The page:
Verse 8: God has a special gift for His Sons bride. Were told, It was given to her to clothe herself in fine linen bright and clean, for the fine linen is the righteous acts of the saints. This does not mean a person earns their way into this banquet by doing righteous acts. Men and women become the Bride of Christ only through repentance and faith. Yet a person who is truly born-again will seek to obey God by taking costly steps of faith and these will inevitably produce acts of righteousness. It is these deeds that God intends to celebrate. Thankfully, a believers sins have been forgiven and forgotten. But righteous deeds will be remembered and acknowledged before all of heaven (1Co 3:13, 14). Like a beautiful linen garment they will adorn His bride.
Verse 9: The angel who has been standing beside John to help him understand the visions of the fall of Babylon (Rev 17:1, 3, 7, 15) commands him to write the words, Blessed are those who are invited to the marriage supper of the Lamb. The statement reminds us of two of Jesus parables. The first pictures the marriage of a kings son (Mt 22:1-14). The distinguished guests who were initially invited ignored the kings request and in some cases even assaulted his messengers. In another parable those initially invited to a big dinner again turned down the hosts invitation each offering only a lame excuse for their absence. In anger the host sent his servants into the streets and later even the highways outside of town to recruit guests from among the poor and crippled and blind and lame. This second parable began in response to a statement, Blessed is everyone who will eat bread in the Kingdom of God (Lk 14:15) and ends with the warning, For I tell you, none of those men who were invited shall taste of my dinner (Lk 14:24). Considered together the two parables provide a perspective that helps us understand the angels statement to John. All humans have been invited by God to this supper (Jn 3:16), but at the end of the age only those who have responded to His invitation and come clothed in the proper wedding garment (the righteousness of Christ) will be invited to this marriage supper.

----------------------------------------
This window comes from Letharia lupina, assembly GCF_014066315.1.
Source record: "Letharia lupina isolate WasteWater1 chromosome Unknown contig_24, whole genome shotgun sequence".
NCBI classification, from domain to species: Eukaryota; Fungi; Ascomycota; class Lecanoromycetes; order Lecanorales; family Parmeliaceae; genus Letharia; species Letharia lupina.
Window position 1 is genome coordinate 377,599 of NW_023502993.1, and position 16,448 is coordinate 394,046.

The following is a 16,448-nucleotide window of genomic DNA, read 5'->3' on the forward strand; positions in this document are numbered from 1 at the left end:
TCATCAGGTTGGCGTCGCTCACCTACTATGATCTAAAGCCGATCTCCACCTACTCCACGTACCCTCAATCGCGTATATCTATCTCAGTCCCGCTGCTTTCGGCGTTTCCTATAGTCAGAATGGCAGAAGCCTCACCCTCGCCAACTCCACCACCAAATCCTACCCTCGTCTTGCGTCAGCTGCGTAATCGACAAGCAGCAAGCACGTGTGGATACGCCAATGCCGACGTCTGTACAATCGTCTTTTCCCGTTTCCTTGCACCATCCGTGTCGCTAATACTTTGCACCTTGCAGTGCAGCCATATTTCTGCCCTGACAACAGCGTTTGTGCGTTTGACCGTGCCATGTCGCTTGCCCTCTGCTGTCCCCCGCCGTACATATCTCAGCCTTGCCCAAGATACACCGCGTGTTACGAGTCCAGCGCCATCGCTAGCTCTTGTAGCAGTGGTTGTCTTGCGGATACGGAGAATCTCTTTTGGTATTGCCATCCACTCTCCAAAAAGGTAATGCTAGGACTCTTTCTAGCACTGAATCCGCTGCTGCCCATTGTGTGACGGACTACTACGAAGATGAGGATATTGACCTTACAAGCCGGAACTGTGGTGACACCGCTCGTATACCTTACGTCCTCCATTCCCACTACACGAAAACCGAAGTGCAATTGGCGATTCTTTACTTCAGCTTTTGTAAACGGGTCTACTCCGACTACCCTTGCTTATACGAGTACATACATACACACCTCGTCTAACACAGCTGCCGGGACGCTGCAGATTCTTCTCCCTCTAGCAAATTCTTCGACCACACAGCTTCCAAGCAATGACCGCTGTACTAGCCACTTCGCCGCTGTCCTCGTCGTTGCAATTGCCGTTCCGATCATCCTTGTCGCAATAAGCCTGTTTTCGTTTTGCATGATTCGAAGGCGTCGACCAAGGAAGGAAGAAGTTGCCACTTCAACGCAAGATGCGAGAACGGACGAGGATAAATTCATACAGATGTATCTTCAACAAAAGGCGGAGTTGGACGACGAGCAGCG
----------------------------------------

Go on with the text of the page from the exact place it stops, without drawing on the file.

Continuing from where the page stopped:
Verse 10: Overwhelmed, John becomes confused and tries to worship the angel. That someone of Johns stature could make such a mistake is a warning to us all. But the angel is a humble servant of God and instantly corrects him with the words, Do not do that, I am a fellow servant of yours and your brethren...; worship God. John is deeply moved by all he has seen and this angel is the vessel through whom God has ministered to him, so at some point he ceases to distinguish between the vessel and the glory which the vessel brings. His gratitude and wonder unintentionally slips across a line to become worship. John is too grateful to the angel and too delighted by the Christ-like glory and holiness he sees in him. But the angel, who has seen firsthand the danger of angels who want to be worshipped (Rev 12:4; Da 8:10; Isa 14:12-14; Eze 28:2, 12-19) instantly corrects John.